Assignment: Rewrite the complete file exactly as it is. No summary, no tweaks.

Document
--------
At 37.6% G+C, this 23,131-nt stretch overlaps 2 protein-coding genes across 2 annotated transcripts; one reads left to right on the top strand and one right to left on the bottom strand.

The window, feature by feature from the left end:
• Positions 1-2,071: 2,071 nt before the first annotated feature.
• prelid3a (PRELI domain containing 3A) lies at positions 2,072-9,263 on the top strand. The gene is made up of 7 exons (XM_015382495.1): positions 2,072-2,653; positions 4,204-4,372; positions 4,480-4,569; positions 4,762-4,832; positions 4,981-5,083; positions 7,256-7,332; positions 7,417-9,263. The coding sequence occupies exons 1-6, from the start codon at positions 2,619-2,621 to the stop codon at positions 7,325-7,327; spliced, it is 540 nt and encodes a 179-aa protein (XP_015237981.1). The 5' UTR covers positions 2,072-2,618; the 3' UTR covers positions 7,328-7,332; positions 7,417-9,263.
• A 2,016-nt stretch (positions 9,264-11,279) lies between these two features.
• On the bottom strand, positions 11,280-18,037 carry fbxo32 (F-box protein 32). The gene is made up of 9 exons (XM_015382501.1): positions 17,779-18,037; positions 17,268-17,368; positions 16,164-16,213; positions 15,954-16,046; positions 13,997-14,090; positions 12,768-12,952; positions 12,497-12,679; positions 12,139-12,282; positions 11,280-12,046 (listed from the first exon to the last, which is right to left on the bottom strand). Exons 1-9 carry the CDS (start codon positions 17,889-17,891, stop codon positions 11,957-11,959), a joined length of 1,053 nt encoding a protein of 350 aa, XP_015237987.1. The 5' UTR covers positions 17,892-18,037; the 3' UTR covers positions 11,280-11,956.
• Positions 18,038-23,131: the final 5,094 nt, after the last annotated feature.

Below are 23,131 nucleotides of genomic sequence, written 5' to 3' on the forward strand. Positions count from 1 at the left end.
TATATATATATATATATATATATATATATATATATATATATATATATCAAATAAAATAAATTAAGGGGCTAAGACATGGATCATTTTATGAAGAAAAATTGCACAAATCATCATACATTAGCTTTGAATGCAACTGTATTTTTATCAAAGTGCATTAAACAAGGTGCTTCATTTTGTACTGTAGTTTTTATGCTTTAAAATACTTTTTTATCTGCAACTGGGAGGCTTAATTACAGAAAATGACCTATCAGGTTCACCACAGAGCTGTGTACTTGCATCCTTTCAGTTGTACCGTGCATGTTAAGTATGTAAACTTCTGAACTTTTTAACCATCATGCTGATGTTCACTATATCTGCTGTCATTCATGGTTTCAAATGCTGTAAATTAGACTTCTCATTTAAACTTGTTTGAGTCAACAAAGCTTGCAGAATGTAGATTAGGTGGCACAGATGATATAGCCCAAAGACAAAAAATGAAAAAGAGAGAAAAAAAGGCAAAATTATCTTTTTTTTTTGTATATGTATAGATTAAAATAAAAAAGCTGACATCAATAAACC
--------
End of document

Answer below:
At 37.6% G+C, this 23,131-nt stretch overlaps 2 protein-coding genes across 2 annotated transcripts; one reads left to right on the top strand and one right to left on the bottom strand.

The window, feature by feature from the left end:
• Positions 1-2,071: 2,071 nt before the first annotated feature.
• prelid3a (PRELI domain containing 3A) lies at positions 2,072-9,263 on the top strand. The gene is made up of 7 exons (XM_015382495.1): positions 2,072-2,653; positions 4,204-4,372; positions 4,480-4,569; positions 4,762-4,832; positions 4,981-5,083; positions 7,256-7,332; positions 7,417-9,263. The coding sequence occupies exons 1-6, from the start codon at positions 2,619-2,621 to the stop codon at positions 7,325-7,327; spliced, it is 540 nt and encodes a 179-aa protein (XP_015237981.1). The 5' UTR covers positions 2,072-2,618; the 3' UTR covers positions 7,328-7,332; positions 7,417-9,263.
• A 2,016-nt stretch (positions 9,264-11,279) lies between these two features.
• On the bottom strand, positions 11,280-18,037 carry fbxo32 (F-box protein 32). The gene is made up of 9 exons (XM_015382501.1): positions 17,779-18,037; positions 17,268-17,368; positions 16,164-16,213; positions 15,954-16,046; positions 13,997-14,090; positions 12,768-12,952; positions 12,497-12,679; positions 12,139-12,282; positions 11,280-12,046 (listed from the first exon to the last, which is right to left on the bottom strand). Exons 1-9 carry the CDS (start codon positions 17,889-17,891, stop codon positions 11,957-11,959), a joined length of 1,053 nt encoding a protein of 350 aa, XP_015237987.1. The 5' UTR covers positions 17,892-18,037; the 3' UTR covers positions 11,280-11,956.
• Positions 18,038-23,131: the final 5,094 nt, after the last annotated feature.

Below are 23,131 nucleotides of genomic sequence, written 5' to 3' on the forward strand. Positions count from 1 at the left end.
TATATATATATATATATATATATATATATATATATATATATATATATCAAATAAAATAAATTAAGGGGCTAAGACATGGATCATTTTATGAAGAAAAATTGCACAAATCATCATACATTAGCTTTGAATGCAACTGTATTTTTATCAAAGTGCATTAAACAAGGTGCTTCATTTTGTACTGTAGTTTTTATGCTTTAAAATACTTTTTTATCTGCAACTGGGAGGCTTAATTACAGAAAATGACCTATCAGGTTCACCACAGAGCTGTGTACTTGCATCCTTTCAGTTGTACCGTGCATGTTAAGTATGTAAACTTCTGAACTTTTTAACCATCATGCTGATGTTCACTATATCTGCTGTCATTCATGGTTTCAAATGCTGTAAATTAGACTTCTCATTTAAACTTGTTTGAGTCAACAAAGCTTGCAGAATGTAGATTAGGTGGCACAGATGATATAGCCCAAAGACAAAAAATGAAAAAGAGAGAAAAAAAGGCAAAATTATCTTTTTTTTTTGTATATGTATAGATTAAAATAAAAAAGCTGACATCAATAAACC